When Ford revealed its BlueCruise system last week, the automaker was quick to point out that it’s similar to Tesla’s Autopilot system, yet is designed to function without the driver having to physically touch the steering wheel. The problem is many defeat Autopilot’s requirements by securing a weight to the wheel and proceed to take naps, read books, or simply fail to pay attention to what’s going on. The result, unfortunately, has been a number of accidents, including a deadly Tesla crash that happened this past weekend.
Two people were killed in the Tesla crash in a Model S that was traveling at high speed when it approached a curve, went off the roadway, and crashed into a tree. The car burst into flames, and the subsequent fire proved difficult to extinguish, as it took four hours, over 30,000 gallons of water, and a call to Tesla for advice on what to do.
Once the fire was finally out, firefighters discovered two bodies in the car – one in the passenger seat and one in the rear seat. “They are 100 percent certain that no one was in the driver seat driving that vehicle at the time of impact. They are positive,” Harris County Precinct 4 Constable Mark Herman told KHOU News. “And again, the height from the back seat to the front seat, that would be almost impossible, but again our investigators are trained. They handle collisions. Several of our folks are reconstructionists, but they feel very confident just with the positioning of the bodies after the impact that there was no one driving that vehicle.”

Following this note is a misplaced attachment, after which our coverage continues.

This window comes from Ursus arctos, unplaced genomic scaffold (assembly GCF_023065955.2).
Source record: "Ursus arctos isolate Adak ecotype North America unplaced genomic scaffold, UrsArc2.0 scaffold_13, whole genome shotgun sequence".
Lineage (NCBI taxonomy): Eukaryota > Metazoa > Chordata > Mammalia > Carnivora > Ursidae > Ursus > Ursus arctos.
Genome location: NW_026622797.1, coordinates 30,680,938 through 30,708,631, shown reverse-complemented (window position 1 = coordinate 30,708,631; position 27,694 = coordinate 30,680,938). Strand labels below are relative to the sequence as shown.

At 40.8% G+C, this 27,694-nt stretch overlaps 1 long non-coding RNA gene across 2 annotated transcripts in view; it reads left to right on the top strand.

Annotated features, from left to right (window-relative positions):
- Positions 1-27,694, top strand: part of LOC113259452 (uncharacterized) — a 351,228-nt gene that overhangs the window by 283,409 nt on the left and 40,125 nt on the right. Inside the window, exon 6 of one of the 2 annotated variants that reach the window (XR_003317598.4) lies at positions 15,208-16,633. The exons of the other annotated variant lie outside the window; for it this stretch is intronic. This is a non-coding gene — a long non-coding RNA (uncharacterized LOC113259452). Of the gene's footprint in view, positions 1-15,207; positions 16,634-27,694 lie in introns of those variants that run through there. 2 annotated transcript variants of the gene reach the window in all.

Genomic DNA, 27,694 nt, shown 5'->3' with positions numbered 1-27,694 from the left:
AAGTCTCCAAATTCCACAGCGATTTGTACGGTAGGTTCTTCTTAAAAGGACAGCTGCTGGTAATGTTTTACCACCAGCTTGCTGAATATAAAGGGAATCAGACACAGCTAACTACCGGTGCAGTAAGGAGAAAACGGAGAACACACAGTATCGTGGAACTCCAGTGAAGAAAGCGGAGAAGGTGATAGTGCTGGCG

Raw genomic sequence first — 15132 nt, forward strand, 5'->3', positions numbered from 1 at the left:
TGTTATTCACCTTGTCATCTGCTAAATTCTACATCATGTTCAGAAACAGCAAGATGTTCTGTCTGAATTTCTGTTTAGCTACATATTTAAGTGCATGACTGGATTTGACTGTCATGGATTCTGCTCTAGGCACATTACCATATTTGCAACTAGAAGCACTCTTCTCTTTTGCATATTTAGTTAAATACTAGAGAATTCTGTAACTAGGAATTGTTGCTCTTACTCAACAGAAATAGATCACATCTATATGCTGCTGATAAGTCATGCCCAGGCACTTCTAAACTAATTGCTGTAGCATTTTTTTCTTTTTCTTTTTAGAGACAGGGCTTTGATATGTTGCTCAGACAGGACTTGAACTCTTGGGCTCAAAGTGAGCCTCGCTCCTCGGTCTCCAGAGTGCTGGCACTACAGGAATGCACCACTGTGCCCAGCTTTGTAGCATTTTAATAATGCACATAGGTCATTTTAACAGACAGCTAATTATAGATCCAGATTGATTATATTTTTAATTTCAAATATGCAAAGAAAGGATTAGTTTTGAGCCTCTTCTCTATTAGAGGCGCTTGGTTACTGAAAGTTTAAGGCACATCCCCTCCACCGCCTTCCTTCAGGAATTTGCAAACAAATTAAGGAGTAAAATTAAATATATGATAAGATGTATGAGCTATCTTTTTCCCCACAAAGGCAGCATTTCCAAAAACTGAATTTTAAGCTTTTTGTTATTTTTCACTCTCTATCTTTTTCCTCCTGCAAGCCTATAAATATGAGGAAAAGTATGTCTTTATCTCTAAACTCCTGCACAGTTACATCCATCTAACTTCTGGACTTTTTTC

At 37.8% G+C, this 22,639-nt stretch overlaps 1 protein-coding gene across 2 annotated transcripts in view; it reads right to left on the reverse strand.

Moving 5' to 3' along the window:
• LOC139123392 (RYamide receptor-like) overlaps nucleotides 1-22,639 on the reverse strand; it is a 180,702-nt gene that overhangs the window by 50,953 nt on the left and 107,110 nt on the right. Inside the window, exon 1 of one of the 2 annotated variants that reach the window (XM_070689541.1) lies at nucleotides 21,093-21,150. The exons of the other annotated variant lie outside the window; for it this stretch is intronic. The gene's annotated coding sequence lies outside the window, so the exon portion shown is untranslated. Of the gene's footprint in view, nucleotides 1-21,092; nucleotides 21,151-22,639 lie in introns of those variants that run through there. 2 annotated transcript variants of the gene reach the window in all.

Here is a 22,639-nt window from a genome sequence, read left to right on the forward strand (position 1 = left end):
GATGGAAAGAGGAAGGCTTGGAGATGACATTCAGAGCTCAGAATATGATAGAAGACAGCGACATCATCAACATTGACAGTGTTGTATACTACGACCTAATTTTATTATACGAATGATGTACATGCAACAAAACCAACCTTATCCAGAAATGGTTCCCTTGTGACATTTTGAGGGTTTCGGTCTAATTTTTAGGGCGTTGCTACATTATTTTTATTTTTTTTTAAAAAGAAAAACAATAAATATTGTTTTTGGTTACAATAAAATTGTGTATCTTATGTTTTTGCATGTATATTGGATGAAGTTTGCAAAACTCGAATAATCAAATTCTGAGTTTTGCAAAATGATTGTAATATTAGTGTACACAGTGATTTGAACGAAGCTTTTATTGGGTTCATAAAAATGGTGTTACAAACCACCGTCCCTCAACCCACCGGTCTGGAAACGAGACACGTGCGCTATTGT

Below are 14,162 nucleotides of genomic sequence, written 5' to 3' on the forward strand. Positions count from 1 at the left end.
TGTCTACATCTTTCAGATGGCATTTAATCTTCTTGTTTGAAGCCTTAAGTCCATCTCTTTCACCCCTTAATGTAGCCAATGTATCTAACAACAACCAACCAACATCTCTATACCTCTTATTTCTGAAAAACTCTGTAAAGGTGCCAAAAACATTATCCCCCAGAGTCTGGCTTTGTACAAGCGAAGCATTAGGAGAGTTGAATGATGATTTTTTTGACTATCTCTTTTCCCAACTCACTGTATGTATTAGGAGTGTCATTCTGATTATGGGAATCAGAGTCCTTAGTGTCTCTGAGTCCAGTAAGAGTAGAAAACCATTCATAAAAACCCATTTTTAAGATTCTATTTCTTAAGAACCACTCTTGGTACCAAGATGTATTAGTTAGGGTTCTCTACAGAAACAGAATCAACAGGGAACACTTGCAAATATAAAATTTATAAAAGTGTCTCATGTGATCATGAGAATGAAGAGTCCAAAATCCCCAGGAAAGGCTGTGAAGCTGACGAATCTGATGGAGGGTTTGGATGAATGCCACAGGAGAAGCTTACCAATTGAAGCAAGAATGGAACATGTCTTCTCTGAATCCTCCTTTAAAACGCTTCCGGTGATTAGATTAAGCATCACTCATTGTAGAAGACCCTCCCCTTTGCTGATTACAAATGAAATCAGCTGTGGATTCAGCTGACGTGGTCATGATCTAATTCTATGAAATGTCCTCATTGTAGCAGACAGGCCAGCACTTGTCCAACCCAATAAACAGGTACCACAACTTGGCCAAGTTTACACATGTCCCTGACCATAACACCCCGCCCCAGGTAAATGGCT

While Tesla can’t necessarily be faulted for drivers that don’t follow its instructions, this crash and others like it highlight a flaw in the Autopilot system – it can be defeated easily. Meanwhile, Ford’s BlueCruise, as we’re previously reported, uses a driver-facing camera in the instrument cluster that monitors eye gaze and head position to help ensure the driver’s eyes remain on the road.
Thus, BlueCruise presumably wouldn’t work if there wasn’t a driver behind the wheel, though the system won’t launch until later this year. It’s obviously possible that someone will find a way around this requirement, but for now, it looks like a superior option, at least in terms of safety.
Update: Since this article was written, Tesla CEO Elon Musk tweeted that Autopilot was not engaged on the vehicle before it crashed, and Woodlands Township Fire Department fire chief Palmer Buck has publically denied Mark Herman’s account of the crash. Police are seeking search warrants to secure vehicle data, and both the National Highway Traffic Safety Administration (NHTSA) and the National Transportation Safety Board (NTSB) are investigating the crash.